I am late! It is the end of winter -- someone says it is spring -- and
I haven't written an editorial for Trout yet. Brian keeps reminding
me that it's due, but I keep excusing myself with illness, job changes,
book deadlines, car problems and just about any incident which requires
some attention from me on an almost daily basis. It makes me wonder how
writers ever find the time to write. Don't they have televisions? Do they
live in towns without music, families, cinemas and ISPs? Do their roofs
never leak? Don't they have gardens to tend? I mean, this editorial is
distracting me from life, and my oldest friend claims that the reverse
is the case. Is there no balance? Is there no calm mean? Not for me.
am, I feel, not alone. When we try to mix life with life's documentation
we are now all faced with weirder and weirder problems. Our new technologically
efficient and demanding lives, have changed
the way we write. The hurried nature of daily life is a style of
writing today. No longer just a Beat experiment or a pub poetry fest in
the 70s, frenetic discourse is part and parcel of an environment where
every second is precious. Manic email messages spill out across the world,
most little more than knee-jerk responses triggered by some other knee-jerk
response, a veritable fusion reactor of digital characters which some say
the internet has become. Even our newspaper articles have become mere summaries
and tables. Graphs tell us more more quickly, we are told. A well-constructed
sentence might have a certain beauty, but wherever possible a memo is preferred
over those last few grating chapters of War and Peace or the over-produced
Book of Kells. "Less is more" means that we get a hell of a lot
of Beckett's unutterable lessness.
all has to be managed, all this lessness. It all has to fit inside a person's
head. It has to mean something; it has to be of use. But so often we are
told that it's best to set aside the drive for significance and meaning.
We should just lie back and let "it" rush through us like a cheap designer
drug or the sinus infection I have lately so tortuously endured. Between
times, reality calls with its leaking roofs and broken-down automobiles.
internet has become famous for what is, on a good day, called anarchy and,
on a bad day, garbage (in New Zealand we called it rubbish). No one's responsible,
we are told. Isn't that as it should be? These ideas fit in well with the
culture of devolved responsibility we find in New Zealand governmental
affairs, and I have to agree -- I want to agree -- that I much prefer to
have the information "out there", readily available to all and sundry regardless
of race, creed, colour or credit card. But someone is still responsible,
even on the internet. Every writer who ignores her editor, becomes solely
responsible for the results of their self-publication, not freed from responsibility.
Internet authors can't say that they have been "devolved of all responsibility"
rather, they have acquired more responsibilities for the things they say
and the way that they say them.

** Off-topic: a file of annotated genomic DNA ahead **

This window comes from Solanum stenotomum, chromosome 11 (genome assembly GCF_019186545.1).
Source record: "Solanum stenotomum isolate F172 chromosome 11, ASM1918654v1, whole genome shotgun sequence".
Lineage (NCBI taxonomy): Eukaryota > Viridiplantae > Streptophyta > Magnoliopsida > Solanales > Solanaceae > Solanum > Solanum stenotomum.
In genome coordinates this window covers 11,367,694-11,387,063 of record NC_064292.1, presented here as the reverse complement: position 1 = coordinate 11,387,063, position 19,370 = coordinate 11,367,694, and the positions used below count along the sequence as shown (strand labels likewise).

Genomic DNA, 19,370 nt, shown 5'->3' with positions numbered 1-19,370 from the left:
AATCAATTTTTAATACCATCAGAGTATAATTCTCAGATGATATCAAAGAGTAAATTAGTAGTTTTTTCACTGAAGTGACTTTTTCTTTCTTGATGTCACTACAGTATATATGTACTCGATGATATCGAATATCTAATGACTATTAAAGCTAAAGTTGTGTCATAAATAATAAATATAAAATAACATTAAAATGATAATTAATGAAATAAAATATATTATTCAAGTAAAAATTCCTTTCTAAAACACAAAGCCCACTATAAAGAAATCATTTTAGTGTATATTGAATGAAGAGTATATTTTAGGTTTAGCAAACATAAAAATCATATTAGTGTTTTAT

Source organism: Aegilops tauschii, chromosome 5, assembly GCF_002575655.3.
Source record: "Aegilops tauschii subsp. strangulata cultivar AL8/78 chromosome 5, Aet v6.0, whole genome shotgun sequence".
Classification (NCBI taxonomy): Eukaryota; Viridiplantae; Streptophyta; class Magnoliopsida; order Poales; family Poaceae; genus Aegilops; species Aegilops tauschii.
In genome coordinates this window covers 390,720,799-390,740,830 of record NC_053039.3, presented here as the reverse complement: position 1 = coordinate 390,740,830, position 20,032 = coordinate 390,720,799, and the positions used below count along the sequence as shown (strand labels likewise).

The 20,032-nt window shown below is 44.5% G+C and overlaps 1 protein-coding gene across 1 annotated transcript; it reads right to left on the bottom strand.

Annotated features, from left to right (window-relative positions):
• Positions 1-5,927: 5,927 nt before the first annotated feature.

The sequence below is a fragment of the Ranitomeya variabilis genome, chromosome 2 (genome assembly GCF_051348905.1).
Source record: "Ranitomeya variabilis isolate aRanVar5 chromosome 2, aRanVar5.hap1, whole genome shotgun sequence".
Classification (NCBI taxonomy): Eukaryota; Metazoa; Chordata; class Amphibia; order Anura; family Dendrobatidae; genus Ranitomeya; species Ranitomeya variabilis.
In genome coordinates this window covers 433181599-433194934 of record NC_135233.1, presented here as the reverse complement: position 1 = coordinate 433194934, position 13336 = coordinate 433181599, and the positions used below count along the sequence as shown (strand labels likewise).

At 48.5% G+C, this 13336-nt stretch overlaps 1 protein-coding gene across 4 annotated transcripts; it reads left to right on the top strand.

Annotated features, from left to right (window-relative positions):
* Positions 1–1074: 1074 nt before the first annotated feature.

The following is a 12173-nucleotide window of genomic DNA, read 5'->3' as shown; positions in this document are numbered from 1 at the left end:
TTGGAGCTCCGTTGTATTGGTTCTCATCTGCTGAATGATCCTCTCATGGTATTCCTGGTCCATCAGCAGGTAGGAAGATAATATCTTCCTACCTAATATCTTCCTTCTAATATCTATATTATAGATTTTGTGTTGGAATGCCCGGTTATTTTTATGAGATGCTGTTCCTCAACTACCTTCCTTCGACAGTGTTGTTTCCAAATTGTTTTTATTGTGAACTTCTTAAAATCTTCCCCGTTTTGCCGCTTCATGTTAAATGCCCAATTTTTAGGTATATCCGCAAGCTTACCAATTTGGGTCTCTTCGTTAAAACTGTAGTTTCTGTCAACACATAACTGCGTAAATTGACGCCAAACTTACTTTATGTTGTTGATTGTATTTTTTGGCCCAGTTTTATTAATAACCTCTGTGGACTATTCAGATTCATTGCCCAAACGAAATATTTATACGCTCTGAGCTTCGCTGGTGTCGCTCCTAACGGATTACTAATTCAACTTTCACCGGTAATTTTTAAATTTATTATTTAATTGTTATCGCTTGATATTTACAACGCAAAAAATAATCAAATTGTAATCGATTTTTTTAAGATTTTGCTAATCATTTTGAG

I think of internet authorship -- the collusion and refusal to accept personal
responsibility so common on the net -- I am reminded of an anecdote which
is no doubt still related at stage one Psych. courses in universities all
around the world. It tells of a woman stabbed in a alley in New York. The
assailant escapes, but returns later in a protracted attempt to finish
off the job because the victim continues to scream so loudly. It is discovered
later that dozens of tenants in the apartments backing onto this alley
were aware of the incident as it took place, but they did nothing to help
the victim because they knew that other tenants like themselves were also
watching, doing nothing, devolving themselves of responsibility.
like the idea of the internet, but I am concerned that if I get too used
to pointing and clicking, tapping and hitting the return key, I am going
find myself too much a part of the global village and its mores to think
for myself. That worries me because I've always thought of myself as an
independent thinker. I have even imagined from time to time that the internet
is the ideal forum for such a person -- that ideal independent thinker.
But none of us are that person. We all have to live in the world, and we
make concessions at all levels of our being members of the world. We are
all susceptible, just like any apartment-dweller.
the end, I turned on myself. I had been thinking for weeks about this little
editorial, but in the end I only wrote notes to myself about writing. I
generously requested myself to write slowly, miss deadlines, not to respond
immediately to email messages, to think about everything I said, and to
delay saying anything until I knew what I wanted to say and could know
with some certainty that I was responsible for the statement I wanted to
make. I aimed high, and asked myself: what other value is there in writing
but to connect it to the "real world". What other way is there to make
that connection than by a statement of faith from the author which goes:
"I am not fucking around with you; this is the truth"? That is the way
paper-based publishing has worked for centuries ... and it is a good thing.
I don't see why anyone should take an internet document seriously until
its internet author can show her readers that she is connected with reality.
In the end it won't be the regularity, consistency or deadlines the internet
imposes on us that makes it valuable. It will be the quality of the thoughts
this new medium carries to us.